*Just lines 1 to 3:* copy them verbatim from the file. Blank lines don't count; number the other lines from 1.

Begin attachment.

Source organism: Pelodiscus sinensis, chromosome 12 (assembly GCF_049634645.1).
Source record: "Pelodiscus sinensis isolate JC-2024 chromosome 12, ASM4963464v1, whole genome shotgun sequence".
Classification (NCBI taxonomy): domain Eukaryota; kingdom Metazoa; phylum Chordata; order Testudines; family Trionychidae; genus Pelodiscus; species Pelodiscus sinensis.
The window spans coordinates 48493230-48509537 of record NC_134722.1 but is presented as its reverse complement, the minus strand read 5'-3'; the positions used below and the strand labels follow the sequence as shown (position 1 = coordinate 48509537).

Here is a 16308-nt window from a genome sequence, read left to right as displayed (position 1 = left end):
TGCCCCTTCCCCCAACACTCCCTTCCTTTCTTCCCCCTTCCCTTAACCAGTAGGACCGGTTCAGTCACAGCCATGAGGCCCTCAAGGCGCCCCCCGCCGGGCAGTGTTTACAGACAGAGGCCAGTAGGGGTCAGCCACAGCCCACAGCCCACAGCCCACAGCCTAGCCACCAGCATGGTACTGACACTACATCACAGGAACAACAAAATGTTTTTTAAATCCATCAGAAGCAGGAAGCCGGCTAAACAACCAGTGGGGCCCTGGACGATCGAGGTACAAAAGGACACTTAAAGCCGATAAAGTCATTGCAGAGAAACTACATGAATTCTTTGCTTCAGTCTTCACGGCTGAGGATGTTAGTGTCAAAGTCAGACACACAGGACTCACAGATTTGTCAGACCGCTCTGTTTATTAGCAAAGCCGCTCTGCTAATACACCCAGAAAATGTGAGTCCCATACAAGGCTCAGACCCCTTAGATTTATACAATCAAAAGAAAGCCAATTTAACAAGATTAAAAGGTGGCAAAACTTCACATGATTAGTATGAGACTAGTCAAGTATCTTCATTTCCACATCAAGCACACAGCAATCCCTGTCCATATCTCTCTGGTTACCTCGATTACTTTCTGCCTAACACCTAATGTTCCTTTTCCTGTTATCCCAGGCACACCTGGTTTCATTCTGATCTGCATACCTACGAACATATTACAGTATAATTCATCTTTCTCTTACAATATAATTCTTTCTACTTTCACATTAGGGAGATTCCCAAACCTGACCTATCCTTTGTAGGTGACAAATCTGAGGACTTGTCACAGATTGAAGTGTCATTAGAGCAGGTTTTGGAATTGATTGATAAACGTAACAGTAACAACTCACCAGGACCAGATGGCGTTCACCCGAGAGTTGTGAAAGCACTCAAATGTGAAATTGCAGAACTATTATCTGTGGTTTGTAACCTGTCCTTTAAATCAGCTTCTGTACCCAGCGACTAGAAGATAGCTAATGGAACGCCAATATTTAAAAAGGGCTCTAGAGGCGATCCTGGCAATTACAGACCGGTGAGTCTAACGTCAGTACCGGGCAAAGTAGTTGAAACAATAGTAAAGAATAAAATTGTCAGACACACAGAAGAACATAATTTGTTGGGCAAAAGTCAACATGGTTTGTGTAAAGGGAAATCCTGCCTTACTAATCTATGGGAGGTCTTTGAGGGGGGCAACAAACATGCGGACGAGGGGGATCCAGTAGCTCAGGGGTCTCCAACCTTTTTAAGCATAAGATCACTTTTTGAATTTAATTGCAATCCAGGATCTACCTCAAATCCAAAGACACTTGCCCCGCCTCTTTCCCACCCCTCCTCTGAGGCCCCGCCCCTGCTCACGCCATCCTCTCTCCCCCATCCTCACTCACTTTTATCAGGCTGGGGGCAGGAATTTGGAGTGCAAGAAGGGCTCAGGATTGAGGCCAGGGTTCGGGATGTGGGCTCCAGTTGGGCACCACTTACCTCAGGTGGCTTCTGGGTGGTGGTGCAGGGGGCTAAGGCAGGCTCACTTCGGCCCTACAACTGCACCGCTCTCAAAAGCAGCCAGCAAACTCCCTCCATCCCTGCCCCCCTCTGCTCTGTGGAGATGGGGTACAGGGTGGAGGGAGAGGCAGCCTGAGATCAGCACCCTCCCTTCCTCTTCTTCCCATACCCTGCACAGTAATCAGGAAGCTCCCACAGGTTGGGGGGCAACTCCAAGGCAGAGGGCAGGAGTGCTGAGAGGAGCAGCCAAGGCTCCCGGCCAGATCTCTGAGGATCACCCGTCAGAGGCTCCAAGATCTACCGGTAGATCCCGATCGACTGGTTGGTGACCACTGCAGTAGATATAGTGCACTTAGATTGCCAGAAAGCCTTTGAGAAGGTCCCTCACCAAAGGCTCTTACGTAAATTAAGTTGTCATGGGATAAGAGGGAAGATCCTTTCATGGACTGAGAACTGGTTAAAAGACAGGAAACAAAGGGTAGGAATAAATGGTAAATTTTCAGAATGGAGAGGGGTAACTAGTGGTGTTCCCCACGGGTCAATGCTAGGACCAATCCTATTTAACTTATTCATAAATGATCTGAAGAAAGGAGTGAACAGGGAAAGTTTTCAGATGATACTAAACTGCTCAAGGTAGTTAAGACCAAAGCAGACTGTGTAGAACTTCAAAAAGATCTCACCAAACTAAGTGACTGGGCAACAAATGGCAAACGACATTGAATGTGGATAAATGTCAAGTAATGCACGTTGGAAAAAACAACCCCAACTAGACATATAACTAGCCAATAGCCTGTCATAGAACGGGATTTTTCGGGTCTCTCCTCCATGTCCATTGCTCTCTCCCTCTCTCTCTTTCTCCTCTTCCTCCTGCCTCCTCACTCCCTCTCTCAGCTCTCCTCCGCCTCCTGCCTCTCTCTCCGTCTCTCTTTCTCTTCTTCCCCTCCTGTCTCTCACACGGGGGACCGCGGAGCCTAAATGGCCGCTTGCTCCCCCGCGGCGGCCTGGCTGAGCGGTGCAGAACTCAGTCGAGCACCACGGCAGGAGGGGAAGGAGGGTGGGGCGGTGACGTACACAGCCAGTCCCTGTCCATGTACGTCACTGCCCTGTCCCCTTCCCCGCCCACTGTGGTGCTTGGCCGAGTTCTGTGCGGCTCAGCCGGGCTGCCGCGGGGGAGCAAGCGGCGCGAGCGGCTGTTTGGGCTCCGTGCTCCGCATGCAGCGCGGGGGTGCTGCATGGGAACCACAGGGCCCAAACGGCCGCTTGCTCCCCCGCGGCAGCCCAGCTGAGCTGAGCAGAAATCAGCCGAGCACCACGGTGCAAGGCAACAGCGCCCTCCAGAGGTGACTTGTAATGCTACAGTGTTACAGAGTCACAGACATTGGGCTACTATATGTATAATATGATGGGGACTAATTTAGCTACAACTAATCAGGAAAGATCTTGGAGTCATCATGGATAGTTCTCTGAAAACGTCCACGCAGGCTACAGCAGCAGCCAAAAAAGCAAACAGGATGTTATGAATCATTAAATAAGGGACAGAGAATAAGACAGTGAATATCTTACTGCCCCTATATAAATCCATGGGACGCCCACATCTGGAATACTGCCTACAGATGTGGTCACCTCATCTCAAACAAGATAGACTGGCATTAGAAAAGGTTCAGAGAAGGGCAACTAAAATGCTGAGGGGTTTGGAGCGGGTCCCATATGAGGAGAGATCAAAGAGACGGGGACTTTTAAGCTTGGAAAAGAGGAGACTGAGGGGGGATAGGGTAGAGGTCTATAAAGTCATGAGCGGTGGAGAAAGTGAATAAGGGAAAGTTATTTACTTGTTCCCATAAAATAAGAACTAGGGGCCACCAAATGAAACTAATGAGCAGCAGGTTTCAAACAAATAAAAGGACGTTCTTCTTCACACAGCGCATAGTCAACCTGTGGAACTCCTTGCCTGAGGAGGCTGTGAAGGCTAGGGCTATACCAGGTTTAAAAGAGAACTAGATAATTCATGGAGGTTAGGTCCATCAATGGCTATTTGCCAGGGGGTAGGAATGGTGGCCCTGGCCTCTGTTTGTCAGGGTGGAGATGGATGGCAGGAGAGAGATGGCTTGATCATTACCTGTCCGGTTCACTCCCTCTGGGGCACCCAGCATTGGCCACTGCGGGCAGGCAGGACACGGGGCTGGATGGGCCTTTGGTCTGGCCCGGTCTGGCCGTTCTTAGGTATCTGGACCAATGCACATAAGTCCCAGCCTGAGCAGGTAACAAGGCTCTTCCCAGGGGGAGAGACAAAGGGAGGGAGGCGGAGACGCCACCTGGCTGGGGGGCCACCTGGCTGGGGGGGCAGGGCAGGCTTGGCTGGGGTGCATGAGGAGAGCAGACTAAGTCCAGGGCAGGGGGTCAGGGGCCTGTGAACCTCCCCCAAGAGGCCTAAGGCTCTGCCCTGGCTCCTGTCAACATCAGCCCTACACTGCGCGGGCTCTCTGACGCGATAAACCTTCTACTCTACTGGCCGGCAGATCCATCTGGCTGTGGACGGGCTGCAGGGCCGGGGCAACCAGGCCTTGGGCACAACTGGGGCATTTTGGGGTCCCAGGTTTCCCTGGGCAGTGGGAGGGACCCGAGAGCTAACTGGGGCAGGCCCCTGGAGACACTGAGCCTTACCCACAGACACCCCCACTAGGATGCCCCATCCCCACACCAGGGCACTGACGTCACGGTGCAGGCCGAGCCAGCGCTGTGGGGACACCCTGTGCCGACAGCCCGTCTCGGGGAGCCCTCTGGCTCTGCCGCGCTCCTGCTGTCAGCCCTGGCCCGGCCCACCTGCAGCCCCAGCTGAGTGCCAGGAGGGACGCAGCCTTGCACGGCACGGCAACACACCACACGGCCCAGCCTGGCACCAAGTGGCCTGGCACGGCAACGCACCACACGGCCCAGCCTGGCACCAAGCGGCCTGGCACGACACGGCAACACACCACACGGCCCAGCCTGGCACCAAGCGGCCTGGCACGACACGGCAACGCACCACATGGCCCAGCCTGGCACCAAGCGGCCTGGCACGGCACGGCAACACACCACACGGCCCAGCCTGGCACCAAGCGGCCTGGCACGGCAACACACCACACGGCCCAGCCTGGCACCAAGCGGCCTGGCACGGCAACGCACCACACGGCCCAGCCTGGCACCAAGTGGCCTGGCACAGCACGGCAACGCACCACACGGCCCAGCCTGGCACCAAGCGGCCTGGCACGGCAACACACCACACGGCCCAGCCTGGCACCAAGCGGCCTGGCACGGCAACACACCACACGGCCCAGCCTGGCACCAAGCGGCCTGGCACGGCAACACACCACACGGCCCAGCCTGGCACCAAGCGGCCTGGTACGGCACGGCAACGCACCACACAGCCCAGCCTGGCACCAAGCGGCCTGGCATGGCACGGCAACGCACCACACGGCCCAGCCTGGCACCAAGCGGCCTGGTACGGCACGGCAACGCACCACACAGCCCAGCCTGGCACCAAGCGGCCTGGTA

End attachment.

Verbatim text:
Source organism: Pelodiscus sinensis, chromosome 12 (assembly GCF_049634645.1).
Source record: "Pelodiscus sinensis isolate JC-2024 chromosome 12, ASM4963464v1, whole genome shotgun sequence".
Classification (NCBI taxonomy): domain Eukaryota; kingdom Metazoa; phylum Chordata; order Testudines; family Trionychidae; genus Pelodiscus; species Pelodiscus sinensis.